Locoregional Therapy With Combination Regimens Including TACE Generate Excitement in HCC


Anjana Pillai, MD, detailed how the treatment landscape for HCC is evolving, highlighting data from EMERALD-1.

Anjana Pillai, MD

Anjana Pillai, MD

Locoregional therapy with transarterial chemoembolization (TACE) has been a mainstay option for patients with hepatocellular carcinoma (HCC), but combination therapies with TACE have potential to shake up the treatment paradigm as does transarterial radioembolization with Yttrium-90 (TARE-Y90), according to Anjana Pillai, MD.

Data from the phase 3 EMERALD-1 trial (NCT03778957) presented at the 2024 ASCO Gastrointestinal Cancers Symposium revealed that the addition of durvalumab (Imfinzi) and bevacizumab (Avastin) to TACE (n = 204) improved median progression-free survival (PFS) by 6.8 months vs placebo plus TACE (n = 205) in patients with unresectable hepatocellular carcinoma eligible for embolization (HR, 0.77; 95% CI, 0.61-0.98; P = .032). The 18-month PFS rates were 43.1% vs 28.3%, respectively, and benefit was generally consistent across subgroups examined with the triplet therapy vs TACE plus placebo. Further, median time to progression (TTP) was improved by 12 months with the triplet vs placebo and TACE; median TTP was 22.0 months (95% CI, 16.6-24.9) compared with 10.0 months (95% CI, 7.1-13.6), respectively (HR, 0.63; 95% CI, 0.48-0.82).

“Immunotherapy has completely changed the landscape of HCC,” Pillai said. “We started off with sorafenib [Nexavar] where there was very little movement for over a decade [in terms of progress], and even the initial trials of immunotherapy were somewhat disappointing with the early CheckMate [studies]. But it was the combination immunotherapy trials that started showing double-digit numbers for overall survival data.”

In an interview with OncLive®, Pillai detailed how the treatment landscape for HCC is evolving, highlighting data from EMERALD-1 and considerations with TACE vs TARE (transarterial radioembolization). In an additional interview, Pillai detailed a patient case study and key takeaways from a presentation she gave at an OncLive® State of the Science Summit™ on locoregional therapies for HCC. Pillai is a professor of medicine and surgery, co-director of the Living Donor Liver Transplant Program, medical director of the Liver Tumor Program, and program director of the Transplant Hepatology Fellowship Program all at UChicago Medicine in Illinois.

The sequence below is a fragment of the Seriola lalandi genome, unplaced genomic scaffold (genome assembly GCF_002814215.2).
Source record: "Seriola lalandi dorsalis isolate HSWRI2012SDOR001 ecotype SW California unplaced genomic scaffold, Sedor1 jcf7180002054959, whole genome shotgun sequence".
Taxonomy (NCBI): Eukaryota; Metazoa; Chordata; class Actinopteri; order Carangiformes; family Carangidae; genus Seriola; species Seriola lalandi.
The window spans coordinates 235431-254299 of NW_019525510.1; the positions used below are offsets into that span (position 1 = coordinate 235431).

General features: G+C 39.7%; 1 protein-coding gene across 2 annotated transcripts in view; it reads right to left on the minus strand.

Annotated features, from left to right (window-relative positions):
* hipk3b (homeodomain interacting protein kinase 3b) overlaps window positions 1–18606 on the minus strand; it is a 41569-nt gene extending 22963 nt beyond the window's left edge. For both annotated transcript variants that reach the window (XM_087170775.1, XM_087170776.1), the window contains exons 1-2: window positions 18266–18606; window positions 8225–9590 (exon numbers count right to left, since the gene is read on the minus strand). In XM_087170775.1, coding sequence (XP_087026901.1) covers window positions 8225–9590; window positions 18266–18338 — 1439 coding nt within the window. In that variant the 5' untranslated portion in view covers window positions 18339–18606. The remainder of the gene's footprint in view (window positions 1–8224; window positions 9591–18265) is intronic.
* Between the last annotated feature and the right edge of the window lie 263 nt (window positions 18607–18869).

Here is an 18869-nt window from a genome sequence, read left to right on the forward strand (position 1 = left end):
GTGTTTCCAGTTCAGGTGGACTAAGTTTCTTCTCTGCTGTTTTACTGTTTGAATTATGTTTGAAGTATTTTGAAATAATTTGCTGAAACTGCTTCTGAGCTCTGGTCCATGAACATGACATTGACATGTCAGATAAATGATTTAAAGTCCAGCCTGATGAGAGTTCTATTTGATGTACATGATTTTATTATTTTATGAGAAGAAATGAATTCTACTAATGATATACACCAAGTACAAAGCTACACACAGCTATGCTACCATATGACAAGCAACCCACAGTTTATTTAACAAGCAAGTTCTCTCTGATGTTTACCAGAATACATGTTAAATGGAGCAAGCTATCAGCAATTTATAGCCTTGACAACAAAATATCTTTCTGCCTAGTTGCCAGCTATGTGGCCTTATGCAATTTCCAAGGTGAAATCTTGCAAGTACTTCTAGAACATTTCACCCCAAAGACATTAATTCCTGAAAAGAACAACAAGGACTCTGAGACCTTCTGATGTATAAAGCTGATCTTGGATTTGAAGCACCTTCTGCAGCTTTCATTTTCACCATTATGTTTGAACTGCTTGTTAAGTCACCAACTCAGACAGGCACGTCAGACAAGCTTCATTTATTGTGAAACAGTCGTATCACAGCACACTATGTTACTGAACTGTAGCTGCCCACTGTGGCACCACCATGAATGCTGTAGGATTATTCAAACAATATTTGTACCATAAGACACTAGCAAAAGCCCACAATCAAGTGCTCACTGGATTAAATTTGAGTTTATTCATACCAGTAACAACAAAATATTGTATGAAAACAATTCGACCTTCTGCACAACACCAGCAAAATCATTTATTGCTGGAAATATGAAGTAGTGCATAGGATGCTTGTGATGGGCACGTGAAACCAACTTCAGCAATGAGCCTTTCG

OncLive: How has immunotherapy affected the HCC treatment paradigm?

Pillai: Similar to the EMERALD-1 trial, now we’re looking at combining immunotherapy with either TACE or TARE. There are several other phase 3 trials looking at combination arms for unresectable HCC and some are looking at TARE with immunotherapy. One small study was published in Gut in 2023 looking at 49 patients with HCC who underwent TARE or Y90.

Investigators looked at the blood immune monitoring over time and saw that Y90 may have altered the innate immune response and increased the frequency of activated CD3-[positive] T cells and CD8-[positive] subsets. It may be that using immunotherapy within that 1-month [period] post Y90, because that’s when the [investigators] saw the peak of increased CD3 T cells and CD8 subset activity, [could] hopefully will give patients enhanced immunity to fight the cancer. That’s very exciting.

Those are changes we’re hoping for with a combination of immunotherapy and either TARE, TACE, or stereotactic body radiation therapy. We have smaller studies that are showing some of those effects [as well].

What were the key findings from the EMERALD-1 trial?